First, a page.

Is nothing sacred?

That used to be a popular refrain when I was growing up. It usually followed something stupid my friends or I would do or say. Or perhaps after an uttered profanity.

The same question could be posed today. But different time and different meaning.

With angrier voices, coarser language and music, a greater gap between rich and poor, and growing distrust of our government, businesses and religious institutions, have we lost sight of the sacred? Do we pause to experience the holy amidst all the noise of the culture? Have even our churches lost their sense of it in trying to conform to the culture with the mistaken idea that it will attract more members? Worship as a rock concert?

Old Testament Israel had a deep sense of the sacred. God’s people built structures and altars to house and honor the sacredness of the Almighty. From the ancient Tent of Meeting to the Ark of the Covenant to the Temple, they created holy space where God dwelled. They developed rules and regulations – too many, it turns out – to become a holy people, a witness to other nations for the God they worshipped. This, they hoped, was how holy people lived.

God tells Moses and Aaron: “Say to the Israelites . . . I am the Lord your God; consecrate yourselves and be holy, because I am holy” (Lev. 11:1a, 44).

Is it time for the people of God to rediscover holiness and seek out sacred moments?

Ascension’s sanctuary remodel goes beyond pews and carpeting. We are beautifying the central meeting space in which we worship God. We gather there as God’s people to honor and glorify him. He is present with us in that place. A glorious God who not even Moses could look in the face deserves a glorious space in which to be worshipped.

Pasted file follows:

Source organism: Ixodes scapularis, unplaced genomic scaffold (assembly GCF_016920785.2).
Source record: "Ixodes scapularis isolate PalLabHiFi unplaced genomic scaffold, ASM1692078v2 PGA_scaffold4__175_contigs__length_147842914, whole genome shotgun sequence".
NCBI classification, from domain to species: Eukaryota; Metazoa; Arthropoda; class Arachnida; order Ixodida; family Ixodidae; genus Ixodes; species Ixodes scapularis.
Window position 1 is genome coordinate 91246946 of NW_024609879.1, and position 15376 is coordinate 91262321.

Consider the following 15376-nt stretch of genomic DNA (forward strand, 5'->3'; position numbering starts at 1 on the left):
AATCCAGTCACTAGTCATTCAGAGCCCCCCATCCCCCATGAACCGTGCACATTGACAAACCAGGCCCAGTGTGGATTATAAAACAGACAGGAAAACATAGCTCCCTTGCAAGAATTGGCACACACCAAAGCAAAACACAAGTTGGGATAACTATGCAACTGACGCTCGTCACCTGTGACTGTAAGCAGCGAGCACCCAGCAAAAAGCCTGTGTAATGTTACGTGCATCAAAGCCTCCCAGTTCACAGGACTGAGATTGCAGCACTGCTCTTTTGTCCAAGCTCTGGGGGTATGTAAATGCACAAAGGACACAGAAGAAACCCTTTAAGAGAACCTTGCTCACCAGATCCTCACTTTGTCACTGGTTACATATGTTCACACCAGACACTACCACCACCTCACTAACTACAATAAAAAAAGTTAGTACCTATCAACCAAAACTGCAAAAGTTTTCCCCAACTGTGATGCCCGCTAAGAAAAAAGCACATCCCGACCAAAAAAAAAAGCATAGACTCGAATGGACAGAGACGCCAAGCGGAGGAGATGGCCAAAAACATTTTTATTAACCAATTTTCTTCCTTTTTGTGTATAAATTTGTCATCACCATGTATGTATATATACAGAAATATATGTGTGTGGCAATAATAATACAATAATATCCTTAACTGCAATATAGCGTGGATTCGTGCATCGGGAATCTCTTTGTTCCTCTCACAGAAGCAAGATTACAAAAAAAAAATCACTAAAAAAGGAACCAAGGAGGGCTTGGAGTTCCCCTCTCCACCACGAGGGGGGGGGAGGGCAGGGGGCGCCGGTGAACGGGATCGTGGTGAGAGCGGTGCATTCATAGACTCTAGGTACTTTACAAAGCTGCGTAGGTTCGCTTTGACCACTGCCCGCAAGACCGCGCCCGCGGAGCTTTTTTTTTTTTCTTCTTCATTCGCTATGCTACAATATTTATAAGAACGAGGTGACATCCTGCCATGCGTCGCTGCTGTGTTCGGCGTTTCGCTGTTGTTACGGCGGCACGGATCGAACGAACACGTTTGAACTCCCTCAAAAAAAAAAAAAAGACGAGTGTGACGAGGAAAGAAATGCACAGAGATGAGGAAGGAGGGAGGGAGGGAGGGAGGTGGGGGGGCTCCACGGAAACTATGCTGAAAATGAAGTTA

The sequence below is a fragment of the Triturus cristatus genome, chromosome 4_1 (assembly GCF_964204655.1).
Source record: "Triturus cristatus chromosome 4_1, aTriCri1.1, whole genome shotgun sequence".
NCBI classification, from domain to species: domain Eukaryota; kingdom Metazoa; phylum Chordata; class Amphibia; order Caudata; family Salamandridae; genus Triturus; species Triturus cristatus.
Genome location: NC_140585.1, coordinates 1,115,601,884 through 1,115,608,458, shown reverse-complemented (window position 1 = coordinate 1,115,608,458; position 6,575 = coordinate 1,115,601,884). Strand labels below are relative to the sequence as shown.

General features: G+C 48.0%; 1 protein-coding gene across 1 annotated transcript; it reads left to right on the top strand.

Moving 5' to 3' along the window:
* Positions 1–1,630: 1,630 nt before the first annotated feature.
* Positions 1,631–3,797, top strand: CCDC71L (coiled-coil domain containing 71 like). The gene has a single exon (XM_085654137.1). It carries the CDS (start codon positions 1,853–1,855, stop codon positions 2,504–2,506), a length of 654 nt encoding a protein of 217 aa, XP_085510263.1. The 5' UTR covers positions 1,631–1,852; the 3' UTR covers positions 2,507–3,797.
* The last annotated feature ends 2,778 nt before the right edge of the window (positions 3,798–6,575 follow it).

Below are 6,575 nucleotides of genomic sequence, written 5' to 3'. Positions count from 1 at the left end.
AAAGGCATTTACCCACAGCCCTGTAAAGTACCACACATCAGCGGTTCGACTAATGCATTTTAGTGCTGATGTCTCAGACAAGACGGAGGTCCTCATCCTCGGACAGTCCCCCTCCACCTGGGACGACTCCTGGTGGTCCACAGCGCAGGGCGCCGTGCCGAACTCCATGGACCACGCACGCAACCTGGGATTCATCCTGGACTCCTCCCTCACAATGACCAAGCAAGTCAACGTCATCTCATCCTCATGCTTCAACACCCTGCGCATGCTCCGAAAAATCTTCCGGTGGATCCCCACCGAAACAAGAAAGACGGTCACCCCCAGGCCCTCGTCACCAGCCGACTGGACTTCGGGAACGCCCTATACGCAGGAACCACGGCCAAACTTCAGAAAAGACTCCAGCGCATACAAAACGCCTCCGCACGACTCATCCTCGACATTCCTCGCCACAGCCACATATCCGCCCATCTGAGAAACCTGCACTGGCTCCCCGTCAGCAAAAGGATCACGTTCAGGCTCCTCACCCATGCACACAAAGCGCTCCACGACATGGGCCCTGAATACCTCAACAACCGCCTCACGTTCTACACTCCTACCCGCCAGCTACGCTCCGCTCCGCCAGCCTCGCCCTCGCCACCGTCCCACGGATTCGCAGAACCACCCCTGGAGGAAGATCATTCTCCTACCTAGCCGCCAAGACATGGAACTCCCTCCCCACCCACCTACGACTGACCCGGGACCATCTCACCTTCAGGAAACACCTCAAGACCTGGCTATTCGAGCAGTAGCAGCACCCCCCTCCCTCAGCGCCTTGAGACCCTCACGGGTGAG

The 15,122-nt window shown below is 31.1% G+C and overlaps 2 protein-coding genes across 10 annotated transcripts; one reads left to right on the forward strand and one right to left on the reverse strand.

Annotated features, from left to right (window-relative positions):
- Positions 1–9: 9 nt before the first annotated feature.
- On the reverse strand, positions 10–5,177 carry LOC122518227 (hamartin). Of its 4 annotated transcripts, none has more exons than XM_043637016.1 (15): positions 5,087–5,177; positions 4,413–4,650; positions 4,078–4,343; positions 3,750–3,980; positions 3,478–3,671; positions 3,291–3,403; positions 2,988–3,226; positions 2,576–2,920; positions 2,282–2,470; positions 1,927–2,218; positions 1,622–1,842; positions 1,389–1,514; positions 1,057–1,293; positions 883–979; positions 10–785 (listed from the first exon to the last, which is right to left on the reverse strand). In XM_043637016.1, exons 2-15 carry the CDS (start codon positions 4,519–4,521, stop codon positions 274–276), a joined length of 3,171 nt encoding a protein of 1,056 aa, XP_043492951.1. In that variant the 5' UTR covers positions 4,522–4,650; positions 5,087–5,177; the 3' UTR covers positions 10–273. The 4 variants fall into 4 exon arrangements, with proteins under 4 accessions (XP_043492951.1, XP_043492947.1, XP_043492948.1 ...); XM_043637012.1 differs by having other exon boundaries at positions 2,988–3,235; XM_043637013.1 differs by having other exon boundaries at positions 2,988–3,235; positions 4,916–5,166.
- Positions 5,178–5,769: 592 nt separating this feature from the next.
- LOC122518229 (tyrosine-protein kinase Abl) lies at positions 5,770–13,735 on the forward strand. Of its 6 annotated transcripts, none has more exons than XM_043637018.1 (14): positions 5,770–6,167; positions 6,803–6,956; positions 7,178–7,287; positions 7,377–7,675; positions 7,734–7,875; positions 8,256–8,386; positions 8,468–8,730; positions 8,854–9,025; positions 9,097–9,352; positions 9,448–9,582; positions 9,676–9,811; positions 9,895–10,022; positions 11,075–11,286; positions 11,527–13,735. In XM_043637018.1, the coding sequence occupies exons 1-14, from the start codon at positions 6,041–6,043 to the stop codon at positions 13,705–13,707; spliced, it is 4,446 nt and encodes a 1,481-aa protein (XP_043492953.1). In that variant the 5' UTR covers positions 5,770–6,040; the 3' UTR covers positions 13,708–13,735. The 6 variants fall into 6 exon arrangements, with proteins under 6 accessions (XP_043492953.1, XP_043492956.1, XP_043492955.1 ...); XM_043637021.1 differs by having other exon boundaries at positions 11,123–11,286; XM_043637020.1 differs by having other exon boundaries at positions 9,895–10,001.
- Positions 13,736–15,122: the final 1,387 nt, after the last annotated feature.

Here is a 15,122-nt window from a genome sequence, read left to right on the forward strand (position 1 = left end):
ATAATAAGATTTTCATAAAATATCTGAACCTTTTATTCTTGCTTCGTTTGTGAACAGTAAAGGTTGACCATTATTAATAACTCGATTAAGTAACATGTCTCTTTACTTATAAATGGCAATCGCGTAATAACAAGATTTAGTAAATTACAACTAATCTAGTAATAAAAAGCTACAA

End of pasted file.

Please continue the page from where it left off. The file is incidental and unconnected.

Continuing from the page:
On September 16th, we move our worship services back into our “new” sanctuary. God’s sanctuary. What if we treated that new space as sacred right from the moment we first walk in? We no longer look at it as simply a place to hear a great sermon, to experience great music or to simply go through the formalities of worship. Instead we come to honor God, to experience his love in the fellowship of our fellow Christ followers and to be strengthened in whatever challenges life throws at us.

Perhaps this sanctuary again becomes holy ground.

Moses first encountered God through a burning bush. As he approached the bush, Moses was told, “Take off your sandals for the place you are standing is holy ground” (Exod. 3:5). By removing his shoes, Moses honors the sacredness of his encounter with the Almighty. It’s symbolic, of course. God has nothing against shoes or sandals. Rather, he’s asking Moses to do something out of the ordinary to honor this direct encounter with a holy, perfect God. It’s a sacred moment.

What if we were to do the same on September 16th as we reenter the sanctuary? In the act of removing our shoes we remind ourselves of God’s holiness and how life-changing it is to enter his presence. We strip away every thought and action that diminishes a holy God when we treat him as simply a best buddy or a convenient butler in the sky to cater to our whims and desires. After all, he’s God. He’s holy. All “salvation and glory and power” are his” (Rev. 19:1).

Nothing may be sacred. But Someone is.

© Ed Klodt, 2018

(Views from the Pews are occasional insights written by Ed Klodt. He and his family are longtime members of Ascension. Ed earned his Master’s Degree in Theology from Fuller Theological Seminary, has served as an interim pastor and has been a longtime lay minister at Ascension. Questions and insights can be addressed to him in the blog post on Ascension’s website or at

One thought on “Rediscovering the Sacred

  1. Roots was a great essay. You are so great with words and thus your ideas come over to me so clearly. I really agree with you about the importance of rooting our faith in the church. Thank you again for sharing. Keep writing. People read your great essays but most people just do not let you know. God bless. Dolores Ledbetter


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